Featured: Top of Home Page

The PopMatters Summer Movie Preview

In past years, Hollywood purposely counter programmed these renowned Cineplex dog days, trying to offset the perception that cinematic scraps were all the studios had to offer. Today: August films, including The Bourne Ultimatum.

Stay tuned each day through Friday as we preview the coming summer films month by month.

The ape is back. That's right, that sizable simian known as the Summer Blockbuster movie season is ready to make its way, Kong like, across the vast pop culture landscape. Back in the days before such massive motion picture monkey business, in the halcyon days when two or maybe three films total felt like legitimate contenders for the typical sun and fun hyperbole, audiences could catch their breath, noting that said unavoidable 800lb gorillas were few and far between. But over the last couple of years, studios have stopped playing fair, and instead have decided to overwhelm us with weekly doses of mass marketed choices. That's right, every Friday between 4 May and 31 August there will be at least one inescapable big budget extravaganza making its way onto multiple screens at your local Cineplex, demanding your attention, and dollars.

It's really quite astounding when you think about it. May 2007 alone will see the return of three major franchise films, with two promising to bring their terrific trilogies to an epic, earth-shattering end. June will see the arrival of four more, while July and August offer up a pair each. In fact, with nearly 10 guaranteed moneymakers in the commercial queue, over the next 16 weeks Hollywood could have one of the biggest popcorn picture paydays ever. Sure, the budgets have ballooned astronomically, making such a windfall seem insignificant, but with a half dozen films poised to bring in $300 million or more, these cash machine chimps should enjoy one helluva championship season. And don't worry if you forget one or two -- Madison Avenue will make you well aware of their already overwhelming presence.

Of course, for every Alpha male entry, the chest-pounding movie destined to dominate the leisure time arena and business bottom line week in and week out, there are ancillary choices. Call them 'Simian Sidekicks' or 'Outsider Primates' -- ready to relieve some of the "Sold Out" stress that comes with summer. In fact, many of these off titles promise more art and invention in their cinematic stance than their higher profile brethren. So no matter if you choose the 800lb gorilla sitting smack dab in the middle of the room, letting these blockbuster brutes overpower you with the sheer size of their status, or you make an effort to seek out and enjoy some of the beast's creative kinfolk, it's clear that industry evolution is redefining the Summer Movie season. For most, it's just survival of the fittest. For others, it's a question of entertainment extinction.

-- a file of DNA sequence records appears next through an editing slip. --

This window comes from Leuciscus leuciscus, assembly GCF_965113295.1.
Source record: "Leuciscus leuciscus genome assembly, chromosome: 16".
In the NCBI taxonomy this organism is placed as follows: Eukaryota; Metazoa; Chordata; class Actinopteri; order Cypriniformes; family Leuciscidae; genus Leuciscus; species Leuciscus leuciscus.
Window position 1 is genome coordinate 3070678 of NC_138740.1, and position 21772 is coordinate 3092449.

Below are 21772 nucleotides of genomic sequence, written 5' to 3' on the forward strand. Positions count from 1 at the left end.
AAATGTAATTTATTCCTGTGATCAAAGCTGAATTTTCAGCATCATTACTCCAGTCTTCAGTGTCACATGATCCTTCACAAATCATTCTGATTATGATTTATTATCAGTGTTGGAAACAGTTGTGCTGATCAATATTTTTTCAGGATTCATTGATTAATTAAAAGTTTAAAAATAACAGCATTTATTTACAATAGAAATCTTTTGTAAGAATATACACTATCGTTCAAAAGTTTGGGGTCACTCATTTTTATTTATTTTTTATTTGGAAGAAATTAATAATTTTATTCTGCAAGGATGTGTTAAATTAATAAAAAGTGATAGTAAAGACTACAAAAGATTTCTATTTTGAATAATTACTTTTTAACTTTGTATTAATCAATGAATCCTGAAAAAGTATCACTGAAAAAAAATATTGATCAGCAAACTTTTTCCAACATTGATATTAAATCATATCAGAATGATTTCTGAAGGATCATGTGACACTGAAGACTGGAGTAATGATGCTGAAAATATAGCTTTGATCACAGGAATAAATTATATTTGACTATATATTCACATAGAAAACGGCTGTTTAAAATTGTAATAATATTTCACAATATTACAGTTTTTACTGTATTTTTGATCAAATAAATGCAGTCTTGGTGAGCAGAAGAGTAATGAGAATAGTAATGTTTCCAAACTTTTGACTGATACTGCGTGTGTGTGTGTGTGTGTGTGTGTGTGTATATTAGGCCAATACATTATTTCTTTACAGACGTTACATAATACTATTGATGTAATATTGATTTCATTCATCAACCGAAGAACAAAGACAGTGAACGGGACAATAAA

Love in the Time of Coronavirus

Street Art As Sprayed Solidarity: Global Corona Graffiti

COVID-19-related street art functions as a vehicle for political critique and social engagement. It offers a form of global solidarity in a time of crisis.


Gretchen Peters Honors Mickey Newbury With "The Sailor" and New Album (premiere + interview)

Gretchen Peters' latest album, The Night You Wrote That Song: The Songs of Mickey Newbury, celebrates one of American songwriting's most underappreciated artists. Hear Peters' new single "The Sailor" as she talks about her latest project.


Okkyung Lee Goes From Classical to Noise on the Stellar 'Yeo-Neun'

Cellist Okkyung Lee walks a fine line between classical and noise on the splendid, minimalist excursion Yeo-Neun.


Alastair Sim: A Very English Character Actor Genius

Alastair Sim belongs to those character actors sometimes accused of "hamming it up" because they work at such a high level of internal and external technique that they can't help standing out.


Kaitlyn Aurelia Smith's New LP Is Lacking in Songcraft but Rich in Texture

Kaitlyn Aurelia Smith's The Mosaic of Transformation is a slightly uneven listen. It generally transcends the tropes of its genre, but occasionally substitutes substance for style.


Buzzcocks' 1996 Album 'All Set' Sees the Veteran Band Stretching Out and Gaining Confidence

After the straightforward and workmanlike Trade Test Transmissions, Buzzcocks continued to hone their fresh identity in the studio, as exhibited on the All Set reissue contained on the new box-set Sell You Everything.


Patrick Madden's 'Disparates' Makes Sense in These Crazy Times

There's no social distancing with Patrick Madden's hilarious Disparates. While reading these essays, you'll feel like he's in the room with you.


Perfume Genius Purges Himself and It's Contagious

You need to care so much about your art to pack this much meaning into not only the words, but the tones that adorn and deliver them. Perfume Genius cares so much it hurts on Set My Heart on Fire Immediately.

Love in the Time of Coronavirus

Confinement and Escape: Emma Donoghue and E.L. Doctorow in Our Time of Self-Isolation

Emma Donoghue's Room and E.L. Doctorow's Homer & Langley define and confront life within limited space.


Political Cartoonist Art Young Was an Aficionado of all Things Infernal

Fantagraphics' new edition of Inferno takes Art Young's original Depression-era critique to the Trump White House -- and then drags it all to Hell.


Folk's Jason Wilber Examines the World Through a Futurist Lens in 'Time Traveler' (album stream)

John Prine's former guitarist and musical director, Jason Wilber steps out with a new album, Time Traveler, featuring irreverent, pensive, and worldly folk music.

Collapse Expand Reviews

Collapse Expand Features
PM Picks
Collapse Expand Pm Picks

© 1999-2020 PopMatters.com. All rights reserved.
PopMatters is wholly independent, women-owned and operated.